News bulletin 25 January 2012

on 25 January


Welcome to the College of Nurses – News Update.

No. 89 –  25 January 2012


From NZ media this week

Help on way for obese children
Obesity has a new enemy in Taranaki.
The Taranaki District Health Board and Sport Taranaki have combined to create a pilot programme to combat the more than 2000 overweight children in the province.

CYF shuts down trust's free lunches for pupils
A Maori trust that has been feeding hungry children for four years has been forced to stop by Government bureaucrats, because the lunches were not part of its contract.

Changes to Government health targets
The Government's six national health targets are being updated in the key preventive health areas of immunisation and cardiovascular disease (CVD), and for cancer patients receiving chemotherapy.

Emphasis on health targets flawed
The new health targets announced today will assist in controlling chronic and preventable diseases, but the Government needs to broaden its focus.

Meningococcal vaccine campaign breakthrough
international research that drew on New Zealand's ground-breaking meningococcal B vaccine campaign is being hailed as a possible breakthrough in the fight against the deadly disease.


International media

Nursing still a growing field (USA)
But big changes are coming soon in Florida hospitals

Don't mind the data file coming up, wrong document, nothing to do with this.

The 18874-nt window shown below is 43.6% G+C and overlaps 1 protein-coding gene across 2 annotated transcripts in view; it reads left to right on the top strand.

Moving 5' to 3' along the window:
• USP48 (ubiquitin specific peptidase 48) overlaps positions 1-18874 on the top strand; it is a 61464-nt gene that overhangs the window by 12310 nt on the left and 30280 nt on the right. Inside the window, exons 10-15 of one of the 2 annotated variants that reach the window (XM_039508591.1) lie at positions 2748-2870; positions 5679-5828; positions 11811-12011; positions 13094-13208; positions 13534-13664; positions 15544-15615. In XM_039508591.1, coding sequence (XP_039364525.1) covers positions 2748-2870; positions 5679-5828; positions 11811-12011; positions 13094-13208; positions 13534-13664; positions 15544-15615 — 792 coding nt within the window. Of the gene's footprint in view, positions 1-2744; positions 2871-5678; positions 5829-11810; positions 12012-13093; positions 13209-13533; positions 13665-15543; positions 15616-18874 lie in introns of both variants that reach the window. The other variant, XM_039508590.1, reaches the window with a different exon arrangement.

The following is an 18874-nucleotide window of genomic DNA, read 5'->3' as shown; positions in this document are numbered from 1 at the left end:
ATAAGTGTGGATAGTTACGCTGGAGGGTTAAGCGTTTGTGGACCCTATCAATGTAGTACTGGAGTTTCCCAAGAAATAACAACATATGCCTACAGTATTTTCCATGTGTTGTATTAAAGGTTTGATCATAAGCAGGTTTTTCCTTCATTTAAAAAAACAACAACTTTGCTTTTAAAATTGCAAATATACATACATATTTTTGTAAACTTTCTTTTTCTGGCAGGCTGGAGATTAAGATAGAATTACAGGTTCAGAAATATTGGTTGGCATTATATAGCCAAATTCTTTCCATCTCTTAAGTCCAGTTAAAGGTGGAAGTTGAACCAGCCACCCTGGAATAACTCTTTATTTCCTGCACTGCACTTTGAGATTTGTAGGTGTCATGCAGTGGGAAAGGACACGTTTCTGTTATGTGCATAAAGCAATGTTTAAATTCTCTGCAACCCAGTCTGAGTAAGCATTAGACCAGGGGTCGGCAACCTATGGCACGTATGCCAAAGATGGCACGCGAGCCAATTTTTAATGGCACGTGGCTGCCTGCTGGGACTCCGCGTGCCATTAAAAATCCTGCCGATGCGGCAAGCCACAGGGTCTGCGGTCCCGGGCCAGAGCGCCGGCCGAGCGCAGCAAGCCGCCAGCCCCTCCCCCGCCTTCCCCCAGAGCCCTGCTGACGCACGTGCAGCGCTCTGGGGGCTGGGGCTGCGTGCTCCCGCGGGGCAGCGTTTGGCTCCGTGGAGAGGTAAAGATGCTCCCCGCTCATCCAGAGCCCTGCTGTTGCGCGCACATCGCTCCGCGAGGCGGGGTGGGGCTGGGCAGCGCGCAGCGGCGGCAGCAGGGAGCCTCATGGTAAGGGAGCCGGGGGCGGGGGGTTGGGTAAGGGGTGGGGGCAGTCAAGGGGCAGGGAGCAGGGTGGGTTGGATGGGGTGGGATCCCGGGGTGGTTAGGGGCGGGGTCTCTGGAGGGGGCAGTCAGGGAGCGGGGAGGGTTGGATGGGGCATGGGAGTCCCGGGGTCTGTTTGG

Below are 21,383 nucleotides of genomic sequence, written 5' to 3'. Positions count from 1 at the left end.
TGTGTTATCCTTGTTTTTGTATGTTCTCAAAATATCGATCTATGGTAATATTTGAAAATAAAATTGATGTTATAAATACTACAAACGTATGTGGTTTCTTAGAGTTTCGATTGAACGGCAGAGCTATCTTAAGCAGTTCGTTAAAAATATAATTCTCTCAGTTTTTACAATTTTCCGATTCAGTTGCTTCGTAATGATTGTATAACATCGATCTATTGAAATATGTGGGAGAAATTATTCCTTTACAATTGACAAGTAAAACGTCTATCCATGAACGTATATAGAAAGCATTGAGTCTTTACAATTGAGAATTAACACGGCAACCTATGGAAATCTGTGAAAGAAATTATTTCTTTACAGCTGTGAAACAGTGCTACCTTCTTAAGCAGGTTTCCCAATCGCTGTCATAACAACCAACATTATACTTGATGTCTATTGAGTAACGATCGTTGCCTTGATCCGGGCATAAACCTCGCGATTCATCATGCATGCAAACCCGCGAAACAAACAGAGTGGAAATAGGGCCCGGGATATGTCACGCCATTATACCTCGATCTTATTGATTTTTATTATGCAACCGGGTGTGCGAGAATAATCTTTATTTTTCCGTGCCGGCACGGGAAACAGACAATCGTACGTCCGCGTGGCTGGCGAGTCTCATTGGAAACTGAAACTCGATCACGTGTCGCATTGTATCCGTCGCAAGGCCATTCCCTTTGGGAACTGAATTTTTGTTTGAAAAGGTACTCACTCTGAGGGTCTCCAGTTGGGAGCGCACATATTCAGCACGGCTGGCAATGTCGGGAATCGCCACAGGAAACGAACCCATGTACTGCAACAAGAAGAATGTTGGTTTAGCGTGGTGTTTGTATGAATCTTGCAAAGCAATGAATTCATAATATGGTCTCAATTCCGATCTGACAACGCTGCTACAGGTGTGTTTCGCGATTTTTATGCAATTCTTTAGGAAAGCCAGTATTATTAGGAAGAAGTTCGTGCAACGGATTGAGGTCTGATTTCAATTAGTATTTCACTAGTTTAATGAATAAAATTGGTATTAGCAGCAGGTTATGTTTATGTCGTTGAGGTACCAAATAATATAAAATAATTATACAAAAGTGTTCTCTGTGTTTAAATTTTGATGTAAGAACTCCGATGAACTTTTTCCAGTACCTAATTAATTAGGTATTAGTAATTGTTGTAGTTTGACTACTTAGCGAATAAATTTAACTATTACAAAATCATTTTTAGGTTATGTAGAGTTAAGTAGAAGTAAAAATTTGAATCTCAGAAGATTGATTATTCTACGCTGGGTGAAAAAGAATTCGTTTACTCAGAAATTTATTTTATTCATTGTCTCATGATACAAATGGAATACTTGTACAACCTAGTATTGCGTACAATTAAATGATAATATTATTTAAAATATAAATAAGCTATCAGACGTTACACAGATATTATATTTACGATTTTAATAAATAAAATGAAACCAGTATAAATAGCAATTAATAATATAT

Aussie cancer patients to get health care online (Aus)
A new telehealth program will enable cancer patients to regularly consult their doctor even if they are hundreds of kilometres away.

Nurse-led MS services are a 'win-win', MPs told
Neurology experts have praised a nurse-led multiple sclerosis service to an influential MPs committee, and called for stronger clinical leadership in the Department of Health.

Nurse Retention Survey: Various Factors Influence Three Age Groups
A large-scale study published January 2012 in the Journal of Advanced Nursing has shown that nurses of different ages deem various work factors as an important basis for staying in the profession, a finding that organisations can build upon to attract workforce for the long term.

Most Nurses in Primary Health Care Enjoy the Work
Despite the fact that most primary healthcare nurses find the profession rewarding, many say they will still be looking for new employment in the coming year. A recent study shows that most primary healthcare nurses intend to stay in the sector but feel that finding the right employer, workplace and conditions is essential.

Doctors and nurses seek royal medical colleges' support to fight NHS reforms
Britain's royal medical colleges will come under intense pressure this week to join the growing clamour from doctors, nurses and MPs for the Government to drop its NHS reforms.

Nurses should not take all the blame for poor nutrition
All health professionals should share responsibility for patient nutrition, rather than the blame falling solely on nursing, according to a leading patient safety nurse.

'Attachment to healing' influences nursing staff rentention
Staff retention of hospital nurses is influenced by age, although no single factor can be pinpointed, according to a study.

Public health issues

Ban smoking across Auckland: health chiefs
Health bosses want the Auckland Council to ban smoking in all public outdoor areas in the city in a bid to stop children picking up the habit. The proposed ban would include the city centre, parks, playgrounds, sports grounds…